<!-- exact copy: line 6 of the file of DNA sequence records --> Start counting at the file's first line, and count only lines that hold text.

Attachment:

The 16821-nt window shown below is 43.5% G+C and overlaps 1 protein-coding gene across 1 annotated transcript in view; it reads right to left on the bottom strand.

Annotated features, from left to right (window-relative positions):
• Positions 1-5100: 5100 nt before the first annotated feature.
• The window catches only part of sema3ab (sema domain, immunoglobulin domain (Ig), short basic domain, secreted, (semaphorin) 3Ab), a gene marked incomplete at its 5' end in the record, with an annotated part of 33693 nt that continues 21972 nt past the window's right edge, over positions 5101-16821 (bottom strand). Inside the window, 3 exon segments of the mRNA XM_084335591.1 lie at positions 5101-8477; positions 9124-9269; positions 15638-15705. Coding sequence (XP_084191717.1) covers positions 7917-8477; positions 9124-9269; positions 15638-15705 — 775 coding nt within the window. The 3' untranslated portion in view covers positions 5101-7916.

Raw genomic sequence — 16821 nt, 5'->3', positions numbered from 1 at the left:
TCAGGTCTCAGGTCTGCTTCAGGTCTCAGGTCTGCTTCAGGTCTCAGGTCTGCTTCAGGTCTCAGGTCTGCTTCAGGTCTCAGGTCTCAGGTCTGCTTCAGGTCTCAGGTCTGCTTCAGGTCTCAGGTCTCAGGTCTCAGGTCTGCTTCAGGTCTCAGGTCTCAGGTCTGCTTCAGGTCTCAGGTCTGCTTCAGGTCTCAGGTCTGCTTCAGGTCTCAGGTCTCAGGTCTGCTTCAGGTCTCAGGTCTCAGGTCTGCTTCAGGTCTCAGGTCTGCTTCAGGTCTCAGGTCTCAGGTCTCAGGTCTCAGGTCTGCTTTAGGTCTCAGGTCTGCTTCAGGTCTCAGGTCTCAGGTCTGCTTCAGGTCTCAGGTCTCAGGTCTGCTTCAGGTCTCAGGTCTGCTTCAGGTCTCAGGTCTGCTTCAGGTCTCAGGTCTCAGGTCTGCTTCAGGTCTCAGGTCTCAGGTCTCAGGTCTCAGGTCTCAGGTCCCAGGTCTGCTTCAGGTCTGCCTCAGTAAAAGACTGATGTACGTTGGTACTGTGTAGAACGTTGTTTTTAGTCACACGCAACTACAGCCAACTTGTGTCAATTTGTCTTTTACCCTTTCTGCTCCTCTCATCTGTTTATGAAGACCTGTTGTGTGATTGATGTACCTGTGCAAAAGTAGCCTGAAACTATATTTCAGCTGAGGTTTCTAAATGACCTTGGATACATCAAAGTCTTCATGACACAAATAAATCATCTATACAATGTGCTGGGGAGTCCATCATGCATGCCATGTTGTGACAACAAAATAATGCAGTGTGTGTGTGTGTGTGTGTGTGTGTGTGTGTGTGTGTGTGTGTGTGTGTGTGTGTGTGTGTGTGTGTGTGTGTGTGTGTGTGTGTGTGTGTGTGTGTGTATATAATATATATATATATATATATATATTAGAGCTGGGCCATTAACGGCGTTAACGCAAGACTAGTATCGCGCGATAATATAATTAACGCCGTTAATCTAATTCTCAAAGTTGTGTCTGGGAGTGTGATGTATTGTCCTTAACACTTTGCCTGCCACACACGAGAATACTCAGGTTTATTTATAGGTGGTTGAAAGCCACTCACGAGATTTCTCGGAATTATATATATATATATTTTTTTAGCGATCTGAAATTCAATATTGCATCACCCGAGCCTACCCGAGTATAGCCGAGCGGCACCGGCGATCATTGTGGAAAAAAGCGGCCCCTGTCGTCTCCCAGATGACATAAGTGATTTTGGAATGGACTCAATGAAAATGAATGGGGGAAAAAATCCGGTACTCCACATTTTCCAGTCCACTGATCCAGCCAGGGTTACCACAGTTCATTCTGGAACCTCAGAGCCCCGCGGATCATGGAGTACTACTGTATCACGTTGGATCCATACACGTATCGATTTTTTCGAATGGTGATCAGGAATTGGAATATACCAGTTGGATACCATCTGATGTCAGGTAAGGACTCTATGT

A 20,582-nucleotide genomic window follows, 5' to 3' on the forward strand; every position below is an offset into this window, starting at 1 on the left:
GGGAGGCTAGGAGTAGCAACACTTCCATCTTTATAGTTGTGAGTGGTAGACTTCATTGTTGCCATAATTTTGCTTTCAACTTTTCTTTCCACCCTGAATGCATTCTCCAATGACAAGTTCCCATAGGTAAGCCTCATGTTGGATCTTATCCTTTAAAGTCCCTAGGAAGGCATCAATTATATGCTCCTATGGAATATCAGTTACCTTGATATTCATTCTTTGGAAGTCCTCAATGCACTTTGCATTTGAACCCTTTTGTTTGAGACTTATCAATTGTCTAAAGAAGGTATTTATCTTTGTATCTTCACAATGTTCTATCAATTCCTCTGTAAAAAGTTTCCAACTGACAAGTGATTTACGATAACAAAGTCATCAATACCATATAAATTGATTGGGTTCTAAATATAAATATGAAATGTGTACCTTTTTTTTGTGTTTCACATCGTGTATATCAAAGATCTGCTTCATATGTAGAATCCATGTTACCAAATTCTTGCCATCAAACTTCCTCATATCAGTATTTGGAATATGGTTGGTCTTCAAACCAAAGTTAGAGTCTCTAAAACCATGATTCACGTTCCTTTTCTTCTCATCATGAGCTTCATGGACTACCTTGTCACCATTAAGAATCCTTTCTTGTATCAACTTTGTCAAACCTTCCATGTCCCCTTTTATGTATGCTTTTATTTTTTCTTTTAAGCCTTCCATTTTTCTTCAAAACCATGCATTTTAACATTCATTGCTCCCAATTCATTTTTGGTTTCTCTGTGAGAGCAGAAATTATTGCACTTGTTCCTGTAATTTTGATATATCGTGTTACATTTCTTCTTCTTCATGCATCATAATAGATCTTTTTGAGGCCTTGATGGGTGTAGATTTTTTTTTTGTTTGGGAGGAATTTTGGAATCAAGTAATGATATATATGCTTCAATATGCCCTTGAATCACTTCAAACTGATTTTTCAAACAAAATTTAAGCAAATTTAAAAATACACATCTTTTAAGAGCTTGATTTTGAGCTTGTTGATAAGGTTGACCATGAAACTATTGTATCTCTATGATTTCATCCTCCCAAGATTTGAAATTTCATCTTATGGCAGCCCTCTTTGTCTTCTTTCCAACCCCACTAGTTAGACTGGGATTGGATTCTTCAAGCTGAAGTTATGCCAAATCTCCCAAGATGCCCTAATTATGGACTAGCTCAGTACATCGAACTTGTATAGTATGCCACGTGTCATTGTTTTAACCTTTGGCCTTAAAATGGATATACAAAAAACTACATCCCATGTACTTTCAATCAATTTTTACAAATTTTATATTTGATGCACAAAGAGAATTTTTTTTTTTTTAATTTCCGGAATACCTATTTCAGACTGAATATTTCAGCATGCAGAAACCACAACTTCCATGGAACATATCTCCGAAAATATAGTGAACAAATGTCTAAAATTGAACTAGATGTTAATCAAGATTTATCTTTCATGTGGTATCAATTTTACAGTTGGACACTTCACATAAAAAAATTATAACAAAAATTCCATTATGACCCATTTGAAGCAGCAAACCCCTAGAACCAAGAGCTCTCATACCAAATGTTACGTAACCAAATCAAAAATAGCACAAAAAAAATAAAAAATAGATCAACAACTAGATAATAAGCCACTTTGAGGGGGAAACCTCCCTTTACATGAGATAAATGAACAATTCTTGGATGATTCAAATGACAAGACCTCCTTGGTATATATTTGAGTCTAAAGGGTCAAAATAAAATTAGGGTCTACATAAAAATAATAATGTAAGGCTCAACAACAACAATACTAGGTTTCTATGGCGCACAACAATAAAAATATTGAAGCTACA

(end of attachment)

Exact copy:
TCAGGTCTCAGGTCTGCTTCAGGTCTCAGGTCTGCTTCAGGTCTCAGGTCTGCTTCAGGTCTCAGGTCTGCTTCAGGTCTCAGGTCTCAGGTCTGCTTCAGGTCTCAGGTCTGCTTCAGGTCTCAGGTCTCAGGTCTCAGGTCTGCTTCAGGTCTCAGGTCTCAGGTCTGCTTCAGGTCTCAGGTCTGCTTCAGGTCTCAGGTCTGCTTCAGGTCTCAGGTCTCAGGTCTGCTTCAGGTCTCAGGTCTCAGGTCTGCTTCAGGTCTCAGGTCTGCTTCAGGTCTCAGGTCTCAGGTCTCAGGTCTCAGGTCTGCTTTAGGTCTCAGGTCTGCTTCAGGTCTCAGGTCTCAGGTCTGCTTCAGGTCTCAGGTCTCAGGTCTGCTTCAGGTCTCAGGTCTGCTTCAGGTCTCAGGTCTGCTTCAGGTCTCAGGTCTCAGGTCTGCTTCAGGTCTCAGGTCTCAGGTCTCAGGTCTCAGGTCTCAGGTCCCAGGTCTGCTTCAGGTCTGCCTCAGTAAAAGACTGATGTACGTTGGTACTGTGTAGAACGTTGTTTTTAGTCACACGCAACTACAGCCAACTTGTGTCAATTTGTCTTTTACCCTTTCTGCTCCTCTCATCTGTTTATGAAGACCTGTTGTGTGATTGATGTACCTGTGCAAAAGTAGCCTGAAACTATATTTCAGCTGAGGTTTCTAAATGACCTTGGATACATCAAAGTCTTCATGACACAAATAAATCATCTATACAATGTGCTGGGGAGTCCATCATGCATGCCATGTTGTGACAACAAAATAATGCAGTGTGTGTGTGTGTGTGTGTGTGTGTGTGTGTGTGTGTGTGTGTGTGTGTGTGTGTGTGTGTGTGTGTGTGTGTGTGTGTGTGTGTGTGTGTGTGTGTGTATATAATATATATATATATATATATATATTAGAGCTGGGCCATTAACGGCGTTAACGCAAGACTAGTATCGCGCGATAATATAATTAACGCCGTTAATCTAATTCTCAAAGTTGTGTCTGGGAGTGTGATGTATTGTCCTTAACACTTTGCCTGCCACACACGAGAATACTCAGGTTTATTTATAGGTGGTTGAAAGCCACTCACGAGATTTCTCGGAATTATATATATATATATTTTTTTAGCGATCTGAAATTCAATATTGCATCACCCGAGCCTACCCGAGTATAGCCGAGCGGCACCGGCGATCATTGTGGAAAAAAGCGGCCCCTGTCGTCTCCCAGATGACATAAGTGATTTTGGAATGGACTCAATGAAAATGAATGGGGGAAAAAATCCGGTACTCCACATTTTCCAGTCCACTGATCCAGCCAGGGTTACCACAGTTCATTCTGGAACCTCAGAGCCCCGCGGATCATGGAGTACTACTGTATCACGTTGGATCCATACACGTATCGATTTTTTCGAATGGTGATCAGGAATTGGAATATACCAGTTGGATACCATCTGATGTCAGGTAAGGACTCTATGT